Let's Add Some Color to the Greening of America
For some people, "going green" is more than just a trendy cause, a way to score points on the campaign trail or a means to achieve the abstract goal of preserving nature for future generations.
For neighborhoods such as Chicago's Little Village, it's a matter of survival.
Standing on an abandoned railroad bridge over the Chicago Sanitary and Ship Canal, Lilian Molina points to a mechanical claw scooping coal from a barge. A conveyor belt drops the coal into a nearby energy plant that will provide power to homes across the city. But it also spews nitrogen oxide, sulfur dioxide and mercury, which eventually turn to toxic smog and soot and taint waterways.
Those who live in this mostly Latino neighborhood also have to worry about the steel-drum reprocessing facility around the corner. It emits glycol ether, which causes eye and skin irritation, anemia and birth defects. Another empty lot is a federal Superfund site, and another has an old oil-storage tank buried in contaminated soil.
Molina works for the Little Village Environmental Justice Organization, a nonprofit that raises awareness of and lobbies to eradicate environmental health hazards. "What we do isn't the same as environmental conservation -- we don't chain ourselves to trees," she says. "What we're really doing here is telling people, 'Our health is not disposable.' "
These days, the country seems to be experiencing a rebirth of environmental awareness, prompting discussion about climate change and corporate responsibility and passionate debate about the pros and cons of bottled water. But if a new and different "green revolution" is underway in America, it's not liberating everyone.
If you drive a Prius and buy tofu at Whole Foods, going green may be a lifestyle choice. If you live in a poor neighborhood near a toxic factory, going green is a human rights issue. The movement has been slowed by a divide that is visible in everything from local recycling policies to the complexions of environmentalists. On one side are mostly white middle- and upper-class populations with plenty of money and political clout. On the other side are minority and low-income communities with little of either.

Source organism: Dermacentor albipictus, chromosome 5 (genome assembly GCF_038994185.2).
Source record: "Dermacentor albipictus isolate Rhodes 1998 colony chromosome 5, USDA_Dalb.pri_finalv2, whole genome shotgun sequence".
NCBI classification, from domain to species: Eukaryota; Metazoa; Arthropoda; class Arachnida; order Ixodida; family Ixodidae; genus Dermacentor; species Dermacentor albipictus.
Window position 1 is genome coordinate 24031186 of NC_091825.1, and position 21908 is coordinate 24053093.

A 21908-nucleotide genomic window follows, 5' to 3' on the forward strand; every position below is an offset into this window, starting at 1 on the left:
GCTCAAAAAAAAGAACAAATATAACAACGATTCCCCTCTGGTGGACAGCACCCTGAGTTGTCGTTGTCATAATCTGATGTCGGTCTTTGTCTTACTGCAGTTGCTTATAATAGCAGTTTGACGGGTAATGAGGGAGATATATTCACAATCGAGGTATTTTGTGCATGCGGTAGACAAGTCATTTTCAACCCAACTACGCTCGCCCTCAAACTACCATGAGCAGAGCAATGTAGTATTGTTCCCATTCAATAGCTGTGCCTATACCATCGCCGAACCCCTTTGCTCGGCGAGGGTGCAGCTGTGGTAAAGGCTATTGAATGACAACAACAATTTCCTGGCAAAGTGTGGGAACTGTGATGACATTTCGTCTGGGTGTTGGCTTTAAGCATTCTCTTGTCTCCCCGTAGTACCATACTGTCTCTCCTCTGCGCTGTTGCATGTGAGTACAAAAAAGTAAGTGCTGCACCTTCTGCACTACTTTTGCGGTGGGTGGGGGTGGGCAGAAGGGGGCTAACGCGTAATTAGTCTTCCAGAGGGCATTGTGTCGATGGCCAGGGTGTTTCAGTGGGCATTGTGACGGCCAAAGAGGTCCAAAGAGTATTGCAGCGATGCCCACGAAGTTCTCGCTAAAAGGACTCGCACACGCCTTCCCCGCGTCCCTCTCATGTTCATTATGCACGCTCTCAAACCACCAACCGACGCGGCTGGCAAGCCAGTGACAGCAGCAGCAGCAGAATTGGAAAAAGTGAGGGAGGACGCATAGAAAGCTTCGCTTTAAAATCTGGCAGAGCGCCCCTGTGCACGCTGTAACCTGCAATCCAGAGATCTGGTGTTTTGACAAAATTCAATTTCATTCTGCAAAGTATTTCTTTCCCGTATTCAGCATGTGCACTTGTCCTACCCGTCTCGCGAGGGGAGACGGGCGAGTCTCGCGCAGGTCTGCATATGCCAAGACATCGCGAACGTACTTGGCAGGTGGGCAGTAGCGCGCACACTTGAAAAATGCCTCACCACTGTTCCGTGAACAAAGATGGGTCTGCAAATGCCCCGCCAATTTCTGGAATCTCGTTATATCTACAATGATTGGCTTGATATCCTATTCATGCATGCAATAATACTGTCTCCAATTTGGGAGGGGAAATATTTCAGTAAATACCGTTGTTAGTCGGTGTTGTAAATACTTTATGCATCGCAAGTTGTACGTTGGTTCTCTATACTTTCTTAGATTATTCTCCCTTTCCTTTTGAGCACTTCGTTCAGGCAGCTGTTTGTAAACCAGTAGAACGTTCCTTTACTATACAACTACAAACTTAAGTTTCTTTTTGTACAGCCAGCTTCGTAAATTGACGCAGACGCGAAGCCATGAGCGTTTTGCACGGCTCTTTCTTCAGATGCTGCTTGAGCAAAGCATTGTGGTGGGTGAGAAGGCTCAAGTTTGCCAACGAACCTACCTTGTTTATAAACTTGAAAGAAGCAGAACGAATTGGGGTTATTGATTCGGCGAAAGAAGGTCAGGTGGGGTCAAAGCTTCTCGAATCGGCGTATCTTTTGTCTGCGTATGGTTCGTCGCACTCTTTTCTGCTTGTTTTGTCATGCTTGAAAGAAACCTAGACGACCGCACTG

The tragedy is that the communities that are left behind often have the most at stake -- and the most to contribute. Because not only is environmentalism a human rights issue, it is also an economic opportunity.
Many of the best-intentioned environmental activists assume that poor and nonwhite communities aren't interested in environmental issues. Poor folk, they seem to reason, don't have the time or energy to worry about pollution and global warming because they're struggling to make ends meet or just aren't educated enough to "get it."
Take recycling, one of the simplest ways that households can conserve natural resources and reduce pollution. It has now caught on in thousands of middle-class communities nationwide; nearly every suburb and midsize city offers curbside recycling. There is an initial outlay for the effort, but in the long run, recycling saves tax money that would have been spent on shipping and landfills.
In contrast, many of the country's most dense and diverse urban areas have been slow to adopt recycling programs. Recycling officials I've spoken with in several rust-belt cities have blamed cultural gaps, saying they just can't stoke environmental interest in working-class, minority neighborhoods. In response, environmental organizations have tried new approaches, such as "buy-back" programs that pay residents and community groups for their recyclable goods, in poor, isolated communities in Chicago and Detroit. But others have given up.